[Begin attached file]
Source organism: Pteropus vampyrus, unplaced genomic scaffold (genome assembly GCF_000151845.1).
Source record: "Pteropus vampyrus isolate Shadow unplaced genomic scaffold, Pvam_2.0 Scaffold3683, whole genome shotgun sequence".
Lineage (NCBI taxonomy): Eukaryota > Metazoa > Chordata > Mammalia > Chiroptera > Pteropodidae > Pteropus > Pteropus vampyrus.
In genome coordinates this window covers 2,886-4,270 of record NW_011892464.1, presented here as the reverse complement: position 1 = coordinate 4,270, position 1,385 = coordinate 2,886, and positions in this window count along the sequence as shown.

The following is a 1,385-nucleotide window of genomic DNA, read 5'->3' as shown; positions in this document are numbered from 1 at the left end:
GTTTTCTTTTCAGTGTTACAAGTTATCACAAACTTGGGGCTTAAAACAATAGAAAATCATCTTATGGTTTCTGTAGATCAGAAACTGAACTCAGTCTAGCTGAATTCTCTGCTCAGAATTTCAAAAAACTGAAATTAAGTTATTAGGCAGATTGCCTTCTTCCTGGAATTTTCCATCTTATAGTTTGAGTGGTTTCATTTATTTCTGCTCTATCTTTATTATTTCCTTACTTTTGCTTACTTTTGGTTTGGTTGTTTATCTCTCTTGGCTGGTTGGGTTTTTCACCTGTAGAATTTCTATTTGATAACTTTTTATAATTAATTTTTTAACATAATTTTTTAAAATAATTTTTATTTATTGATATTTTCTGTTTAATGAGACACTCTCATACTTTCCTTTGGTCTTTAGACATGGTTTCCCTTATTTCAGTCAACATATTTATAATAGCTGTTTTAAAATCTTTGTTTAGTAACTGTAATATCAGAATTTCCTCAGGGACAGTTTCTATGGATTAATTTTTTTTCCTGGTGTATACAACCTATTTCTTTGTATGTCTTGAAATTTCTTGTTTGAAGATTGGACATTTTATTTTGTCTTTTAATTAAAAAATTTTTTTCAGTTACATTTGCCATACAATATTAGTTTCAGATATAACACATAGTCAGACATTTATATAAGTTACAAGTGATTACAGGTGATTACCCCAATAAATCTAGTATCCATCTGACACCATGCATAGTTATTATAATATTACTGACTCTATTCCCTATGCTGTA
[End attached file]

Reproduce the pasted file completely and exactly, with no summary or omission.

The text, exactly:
Source organism: Pteropus vampyrus, unplaced genomic scaffold (genome assembly GCF_000151845.1).
Source record: "Pteropus vampyrus isolate Shadow unplaced genomic scaffold, Pvam_2.0 Scaffold3683, whole genome shotgun sequence".
Lineage (NCBI taxonomy): Eukaryota > Metazoa > Chordata > Mammalia > Chiroptera > Pteropodidae > Pteropus > Pteropus vampyrus.
In genome coordinates this window covers 2,886-4,270 of record NW_011892464.1, presented here as the reverse complement: position 1 = coordinate 4,270, position 1,385 = coordinate 2,886, and positions in this window count along the sequence as shown.

The following is a 1,385-nucleotide window of genomic DNA, read 5'->3' as shown; positions in this document are numbered from 1 at the left end:
GTTTTCTTTTCAGTGTTACAAGTTATCACAAACTTGGGGCTTAAAACAATAGAAAATCATCTTATGGTTTCTGTAGATCAGAAACTGAACTCAGTCTAGCTGAATTCTCTGCTCAGAATTTCAAAAAACTGAAATTAAGTTATTAGGCAGATTGCCTTCTTCCTGGAATTTTCCATCTTATAGTTTGAGTGGTTTCATTTATTTCTGCTCTATCTTTATTATTTCCTTACTTTTGCTTACTTTTGGTTTGGTTGTTTATCTCTCTTGGCTGGTTGGGTTTTTCACCTGTAGAATTTCTATTTGATAACTTTTTATAATTAATTTTTTAACATAATTTTTTAAAATAATTTTTATTTATTGATATTTTCTGTTTAATGAGACACTCTCATACTTTCCTTTGGTCTTTAGACATGGTTTCCCTTATTTCAGTCAACATATTTATAATAGCTGTTTTAAAATCTTTGTTTAGTAACTGTAATATCAGAATTTCCTCAGGGACAGTTTCTATGGATTAATTTTTTTTCCTGGTGTATACAACCTATTTCTTTGTATGTCTTGAAATTTCTTGTTTGAAGATTGGACATTTTATTTTGTCTTTTAATTAAAAAATTTTTTTCAGTTACATTTGCCATACAATATTAGTTTCAGATATAACACATAGTCAGACATTTATATAAGTTACAAGTGATTACAGGTGATTACCCCAATAAATCTAGTATCCATCTGACACCATGCATAGTTATTATAATATTACTGACTCTATTCCCTATGCTGTA